Picking Inventions Is Hard
This is a transcript from a section of the course “Patents 340 – Invention Rating Checklist,” which is available here at IP.Education.
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Picking Inventions to Patent Are Very Hard Decisions – When Done Well
These are painfully hard decisions – when done well.
It may seem weird that I say that.
Isn’t the decision easy? I have an idea and I need to get protection?
Don’t I just call a patent attorney and have them take care of everything?
Well, actually no.
Most patents are worthless. In fact, probably over 90% of them are worthless.
For every worthless patent, someone spent a small fortune with their patent attorneys while at the same time giving up their most precious trade secrets.
The sad part is that most entrepreneurs believe that they are “protected” once the patent is filed, so they start acting as if they were.
They don’t understand that their patent is ridiculously narrow but they are making decisions thinking that they are on solid ground.
Doing patents well is about finding the 5 or 10% of patents that have real commercial value.
This means having a well thought out strategy at the very beginning, then messaging that strategy as we learn new things about the technology and the market.
As we walk through the checklist, you will see the different factors that make up a good patent.
You will get a sense of how difficult it is to find an invention that will be a good business asset to your company.
There is a lot of uncertainty when it comes to deciding whether or not to protect an idea, how to protect it, and the best strategy to build your protection and your business.
One of the big uncertainties is whether or not the idea will have commercial value.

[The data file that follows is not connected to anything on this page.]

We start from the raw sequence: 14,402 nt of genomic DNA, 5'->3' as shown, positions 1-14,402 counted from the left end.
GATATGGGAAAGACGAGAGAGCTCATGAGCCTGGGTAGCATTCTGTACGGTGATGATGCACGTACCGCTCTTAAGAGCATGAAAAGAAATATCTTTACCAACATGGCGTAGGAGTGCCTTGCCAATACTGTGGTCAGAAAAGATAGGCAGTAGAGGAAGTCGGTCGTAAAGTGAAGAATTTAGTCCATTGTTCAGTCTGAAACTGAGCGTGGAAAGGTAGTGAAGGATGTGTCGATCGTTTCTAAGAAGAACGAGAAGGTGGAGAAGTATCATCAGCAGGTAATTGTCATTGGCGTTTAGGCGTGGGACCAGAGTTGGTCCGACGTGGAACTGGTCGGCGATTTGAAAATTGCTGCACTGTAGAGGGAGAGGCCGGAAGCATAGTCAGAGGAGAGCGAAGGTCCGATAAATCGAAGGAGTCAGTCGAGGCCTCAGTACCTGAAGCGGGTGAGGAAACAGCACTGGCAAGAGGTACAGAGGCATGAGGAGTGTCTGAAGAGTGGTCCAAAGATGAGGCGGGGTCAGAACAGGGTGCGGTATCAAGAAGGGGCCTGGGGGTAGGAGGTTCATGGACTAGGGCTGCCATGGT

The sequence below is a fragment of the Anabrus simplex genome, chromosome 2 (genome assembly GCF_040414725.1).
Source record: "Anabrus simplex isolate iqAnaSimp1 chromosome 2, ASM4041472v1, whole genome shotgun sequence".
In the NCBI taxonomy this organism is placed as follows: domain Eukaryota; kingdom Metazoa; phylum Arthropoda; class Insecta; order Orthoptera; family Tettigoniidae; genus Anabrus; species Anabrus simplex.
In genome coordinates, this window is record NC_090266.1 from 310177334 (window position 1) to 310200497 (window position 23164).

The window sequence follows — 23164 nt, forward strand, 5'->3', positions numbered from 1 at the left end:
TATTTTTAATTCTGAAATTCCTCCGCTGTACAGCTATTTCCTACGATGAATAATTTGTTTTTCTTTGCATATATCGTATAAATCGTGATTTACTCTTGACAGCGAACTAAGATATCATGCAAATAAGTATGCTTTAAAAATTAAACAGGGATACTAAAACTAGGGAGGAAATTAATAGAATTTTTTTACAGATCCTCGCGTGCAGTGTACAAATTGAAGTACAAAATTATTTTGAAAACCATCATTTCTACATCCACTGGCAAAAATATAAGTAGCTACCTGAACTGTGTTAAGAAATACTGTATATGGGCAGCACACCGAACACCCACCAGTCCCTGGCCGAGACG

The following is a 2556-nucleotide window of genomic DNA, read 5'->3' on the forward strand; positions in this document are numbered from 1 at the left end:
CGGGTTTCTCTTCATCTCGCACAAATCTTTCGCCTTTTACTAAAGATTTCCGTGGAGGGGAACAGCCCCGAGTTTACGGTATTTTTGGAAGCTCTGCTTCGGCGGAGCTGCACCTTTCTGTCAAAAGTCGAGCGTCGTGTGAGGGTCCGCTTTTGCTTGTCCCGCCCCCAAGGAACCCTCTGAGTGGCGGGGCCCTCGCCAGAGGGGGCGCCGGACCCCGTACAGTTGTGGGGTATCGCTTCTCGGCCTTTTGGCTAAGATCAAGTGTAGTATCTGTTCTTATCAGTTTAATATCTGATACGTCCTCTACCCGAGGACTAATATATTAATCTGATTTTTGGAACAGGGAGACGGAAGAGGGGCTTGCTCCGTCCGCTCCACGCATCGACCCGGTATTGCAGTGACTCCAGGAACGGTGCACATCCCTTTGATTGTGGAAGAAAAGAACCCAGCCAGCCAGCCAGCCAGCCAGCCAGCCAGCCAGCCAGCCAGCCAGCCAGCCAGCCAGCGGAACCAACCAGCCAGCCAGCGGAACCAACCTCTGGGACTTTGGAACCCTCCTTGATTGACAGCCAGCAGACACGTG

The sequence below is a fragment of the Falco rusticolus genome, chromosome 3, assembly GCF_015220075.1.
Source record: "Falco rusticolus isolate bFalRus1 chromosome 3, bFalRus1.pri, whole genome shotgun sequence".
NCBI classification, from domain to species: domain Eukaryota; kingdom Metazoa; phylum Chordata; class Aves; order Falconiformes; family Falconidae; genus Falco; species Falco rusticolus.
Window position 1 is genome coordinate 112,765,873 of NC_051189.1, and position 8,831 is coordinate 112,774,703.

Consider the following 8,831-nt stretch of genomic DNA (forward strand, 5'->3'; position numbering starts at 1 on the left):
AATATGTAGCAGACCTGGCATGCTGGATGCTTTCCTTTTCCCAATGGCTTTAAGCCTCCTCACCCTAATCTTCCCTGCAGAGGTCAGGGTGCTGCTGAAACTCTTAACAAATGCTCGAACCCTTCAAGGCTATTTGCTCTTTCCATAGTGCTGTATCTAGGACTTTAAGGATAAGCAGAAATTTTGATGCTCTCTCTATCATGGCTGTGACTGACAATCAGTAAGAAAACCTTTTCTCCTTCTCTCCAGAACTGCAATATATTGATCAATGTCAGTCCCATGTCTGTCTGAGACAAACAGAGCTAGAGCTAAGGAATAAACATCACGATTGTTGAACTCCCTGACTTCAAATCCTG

Obviously, we hope so, but there is a lot of risk that the technology will even work and that the market will see value in it.
There is a lot of inherent risk in the patent system as well.
For almost everyone – including patent attorneys – the patent system has some element of mystery.
None of us can tell if a patent will issue. And it is even harder to know if that patent will have value when it does.
If the stars align, your patent could be worth millions – even billions – of dollars.
If not, you might build a huge business around the technology, only to lose everything when you try to enforce a lousy patent –
Or when an acquiring company does due diligence on you and decides that they can get around your patent very easily.
On the other side of the coin, I hear countless stories from people who invented something but never got a patent.
They regret not getting a patent when it would be worth millions now.
What is the right thing to protect? When should I do it? How should I do it?
What experience has taught me is that I am wrong far more often than I am right.
With the high level of uncertainty, it is really tempting to just close your eyes, plow straight ahead, and “trust your gut.”
When I find myself wanting to trust my gut, it usually means that I am avoiding doing the hard work to make a good decision.
There are countless success stories of an entrepreneur taking a huge risk and succeeding.
But there are a thousand other stories of entrepreneurs making the wrong decision and failing.
When I started financing patents, I thought I could just trust my gut.
I was shocked by how hard it is to pick the winners from the losers.
I told this to a friend who has been a venture capital investor for over 20 years.
He said that you have to lose 30 million dollars just to figure out how to invest in startups.
Many of my angel investor friends tell the same story.
It is along the same lines as Malcom Gladwell’s 10,000 hours to become a true expert at something.
The checklist has become part of the decision making process that I use on a day to day basis to evaluate new inventions and to do the due diligence prior to any investment.
Like with all decisions that are made in business, we can reduce the risk of a decision by performing experiments or tests to see if we are right or wrong.
Many companies do a minimum viable product to verify their technology and gauge customer response.
If that is successful, they invest a little bit more money.
The checklist is a similar tool.
We want to run the invention though a gauntlet to see how well it stands up.
The better it does, the more we like it.
When we use the checklist internally, we think about it as reducing our uncertainly – reducing our risk.
The checklist is just another tool to bring us back to reality.
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